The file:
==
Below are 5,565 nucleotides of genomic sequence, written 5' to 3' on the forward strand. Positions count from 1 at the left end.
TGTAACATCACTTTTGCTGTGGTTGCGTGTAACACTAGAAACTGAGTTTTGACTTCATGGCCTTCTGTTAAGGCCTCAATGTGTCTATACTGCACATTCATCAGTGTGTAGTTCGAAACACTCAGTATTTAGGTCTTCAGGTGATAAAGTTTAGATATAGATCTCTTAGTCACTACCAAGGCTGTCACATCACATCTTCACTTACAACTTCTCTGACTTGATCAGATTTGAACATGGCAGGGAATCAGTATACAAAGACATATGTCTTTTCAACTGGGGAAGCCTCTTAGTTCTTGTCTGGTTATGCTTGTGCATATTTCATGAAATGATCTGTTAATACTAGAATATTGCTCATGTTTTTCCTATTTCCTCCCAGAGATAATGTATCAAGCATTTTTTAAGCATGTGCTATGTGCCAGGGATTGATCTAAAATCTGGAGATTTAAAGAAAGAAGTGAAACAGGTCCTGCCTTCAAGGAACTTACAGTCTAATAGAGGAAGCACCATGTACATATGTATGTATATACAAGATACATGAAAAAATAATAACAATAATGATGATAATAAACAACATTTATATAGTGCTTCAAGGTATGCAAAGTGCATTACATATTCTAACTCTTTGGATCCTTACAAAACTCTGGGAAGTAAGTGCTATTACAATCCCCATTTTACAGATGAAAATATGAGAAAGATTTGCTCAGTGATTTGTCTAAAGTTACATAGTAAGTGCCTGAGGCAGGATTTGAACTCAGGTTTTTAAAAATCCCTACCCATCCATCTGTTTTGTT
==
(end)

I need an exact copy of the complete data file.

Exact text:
Below are 5,565 nucleotides of genomic sequence, written 5' to 3' on the forward strand. Positions count from 1 at the left end.
TGTAACATCACTTTTGCTGTGGTTGCGTGTAACACTAGAAACTGAGTTTTGACTTCATGGCCTTCTGTTAAGGCCTCAATGTGTCTATACTGCACATTCATCAGTGTGTAGTTCGAAACACTCAGTATTTAGGTCTTCAGGTGATAAAGTTTAGATATAGATCTCTTAGTCACTACCAAGGCTGTCACATCACATCTTCACTTACAACTTCTCTGACTTGATCAGATTTGAACATGGCAGGGAATCAGTATACAAAGACATATGTCTTTTCAACTGGGGAAGCCTCTTAGTTCTTGTCTGGTTATGCTTGTGCATATTTCATGAAATGATCTGTTAATACTAGAATATTGCTCATGTTTTTCCTATTTCCTCCCAGAGATAATGTATCAAGCATTTTTTAAGCATGTGCTATGTGCCAGGGATTGATCTAAAATCTGGAGATTTAAAGAAAGAAGTGAAACAGGTCCTGCCTTCAAGGAACTTACAGTCTAATAGAGGAAGCACCATGTACATATGTATGTATATACAAGATACATGAAAAAATAATAACAATAATGATGATAATAAACAACATTTATATAGTGCTTCAAGGTATGCAAAGTGCATTACATATTCTAACTCTTTGGATCCTTACAAAACTCTGGGAAGTAAGTGCTATTACAATCCCCATTTTACAGATGAAAATATGAGAAAGATTTGCTCAGTGATTTGTCTAAAGTTACATAGTAAGTGCCTGAGGCAGGATTTGAACTCAGGTTTTTAAAAATCCCTACCCATCCATCTGTTTTGTT